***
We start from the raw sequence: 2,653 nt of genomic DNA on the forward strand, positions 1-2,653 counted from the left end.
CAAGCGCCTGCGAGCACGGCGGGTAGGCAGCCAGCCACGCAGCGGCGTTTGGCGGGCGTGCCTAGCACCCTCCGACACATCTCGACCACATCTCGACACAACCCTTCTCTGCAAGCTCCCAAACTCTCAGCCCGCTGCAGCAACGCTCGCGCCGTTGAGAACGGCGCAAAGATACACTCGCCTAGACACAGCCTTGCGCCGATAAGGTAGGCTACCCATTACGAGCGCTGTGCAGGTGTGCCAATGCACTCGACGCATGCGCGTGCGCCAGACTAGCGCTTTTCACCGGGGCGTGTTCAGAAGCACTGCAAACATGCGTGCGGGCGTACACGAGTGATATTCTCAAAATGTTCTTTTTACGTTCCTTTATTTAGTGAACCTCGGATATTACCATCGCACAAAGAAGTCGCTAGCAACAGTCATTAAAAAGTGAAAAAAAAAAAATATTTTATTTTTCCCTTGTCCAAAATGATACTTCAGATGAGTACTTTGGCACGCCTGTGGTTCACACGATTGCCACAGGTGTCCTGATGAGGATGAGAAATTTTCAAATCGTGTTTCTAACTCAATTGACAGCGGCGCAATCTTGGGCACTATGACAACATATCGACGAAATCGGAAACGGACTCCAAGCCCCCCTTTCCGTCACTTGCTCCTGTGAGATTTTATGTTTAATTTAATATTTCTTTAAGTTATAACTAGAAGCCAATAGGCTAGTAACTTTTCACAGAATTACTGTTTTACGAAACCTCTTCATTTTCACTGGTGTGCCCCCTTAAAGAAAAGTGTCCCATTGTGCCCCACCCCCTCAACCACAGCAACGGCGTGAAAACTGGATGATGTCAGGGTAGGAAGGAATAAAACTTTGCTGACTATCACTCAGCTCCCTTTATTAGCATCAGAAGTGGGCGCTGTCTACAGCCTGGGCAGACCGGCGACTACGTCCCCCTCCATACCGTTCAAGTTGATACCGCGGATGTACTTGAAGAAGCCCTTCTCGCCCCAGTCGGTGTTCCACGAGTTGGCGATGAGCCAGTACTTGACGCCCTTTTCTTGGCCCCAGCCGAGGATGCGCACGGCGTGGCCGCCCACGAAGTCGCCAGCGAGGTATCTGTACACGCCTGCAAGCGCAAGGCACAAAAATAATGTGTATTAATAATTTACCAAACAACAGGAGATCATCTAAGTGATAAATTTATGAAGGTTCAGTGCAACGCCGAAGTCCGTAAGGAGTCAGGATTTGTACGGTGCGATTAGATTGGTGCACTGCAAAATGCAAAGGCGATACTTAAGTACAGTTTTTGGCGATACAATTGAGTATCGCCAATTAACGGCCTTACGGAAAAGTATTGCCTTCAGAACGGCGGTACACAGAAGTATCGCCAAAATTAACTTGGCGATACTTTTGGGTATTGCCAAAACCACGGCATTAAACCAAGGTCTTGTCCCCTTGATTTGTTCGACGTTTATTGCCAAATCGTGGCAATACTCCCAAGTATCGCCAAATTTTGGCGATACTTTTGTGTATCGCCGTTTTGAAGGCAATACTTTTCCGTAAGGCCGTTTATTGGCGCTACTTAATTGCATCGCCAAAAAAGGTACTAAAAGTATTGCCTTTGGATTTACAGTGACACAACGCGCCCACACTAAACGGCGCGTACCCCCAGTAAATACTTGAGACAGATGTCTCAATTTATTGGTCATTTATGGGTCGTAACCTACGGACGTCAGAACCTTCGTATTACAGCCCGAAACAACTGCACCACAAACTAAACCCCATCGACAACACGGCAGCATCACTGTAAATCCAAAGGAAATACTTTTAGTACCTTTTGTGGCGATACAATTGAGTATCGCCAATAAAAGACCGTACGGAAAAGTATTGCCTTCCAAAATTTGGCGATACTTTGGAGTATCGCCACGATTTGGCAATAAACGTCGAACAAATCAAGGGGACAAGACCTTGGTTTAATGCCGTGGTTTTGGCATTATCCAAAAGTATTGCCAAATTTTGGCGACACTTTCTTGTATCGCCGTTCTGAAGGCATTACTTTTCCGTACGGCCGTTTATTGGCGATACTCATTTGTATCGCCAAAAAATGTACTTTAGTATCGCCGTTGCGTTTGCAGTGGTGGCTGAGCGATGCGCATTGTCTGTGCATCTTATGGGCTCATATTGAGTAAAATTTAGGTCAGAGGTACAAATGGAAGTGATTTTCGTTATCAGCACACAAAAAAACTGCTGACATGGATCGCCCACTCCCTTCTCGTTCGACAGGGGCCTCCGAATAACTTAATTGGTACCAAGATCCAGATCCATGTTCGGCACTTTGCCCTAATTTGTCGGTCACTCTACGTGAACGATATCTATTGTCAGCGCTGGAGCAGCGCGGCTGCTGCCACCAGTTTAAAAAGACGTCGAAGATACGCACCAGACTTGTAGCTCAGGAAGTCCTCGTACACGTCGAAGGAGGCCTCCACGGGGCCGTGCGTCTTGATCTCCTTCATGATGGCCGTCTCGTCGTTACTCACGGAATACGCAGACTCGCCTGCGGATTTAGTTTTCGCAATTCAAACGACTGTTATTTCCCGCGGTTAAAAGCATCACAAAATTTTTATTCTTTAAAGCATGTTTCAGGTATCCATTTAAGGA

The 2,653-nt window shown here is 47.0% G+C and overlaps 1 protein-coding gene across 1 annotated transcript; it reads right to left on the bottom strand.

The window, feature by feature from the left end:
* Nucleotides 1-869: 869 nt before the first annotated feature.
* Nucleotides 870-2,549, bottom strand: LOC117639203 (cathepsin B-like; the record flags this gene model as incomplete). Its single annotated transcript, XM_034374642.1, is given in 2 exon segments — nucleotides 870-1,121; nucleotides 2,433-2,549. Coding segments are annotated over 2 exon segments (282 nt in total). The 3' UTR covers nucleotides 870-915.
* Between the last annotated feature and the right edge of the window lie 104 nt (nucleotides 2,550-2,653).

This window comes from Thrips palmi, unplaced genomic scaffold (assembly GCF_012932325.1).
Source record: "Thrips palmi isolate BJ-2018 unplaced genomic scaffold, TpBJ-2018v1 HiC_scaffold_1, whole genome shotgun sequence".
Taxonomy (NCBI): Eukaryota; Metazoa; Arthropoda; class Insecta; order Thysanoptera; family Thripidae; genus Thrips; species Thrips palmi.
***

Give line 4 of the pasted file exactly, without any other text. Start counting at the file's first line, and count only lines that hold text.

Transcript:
The window, feature by feature from the left end: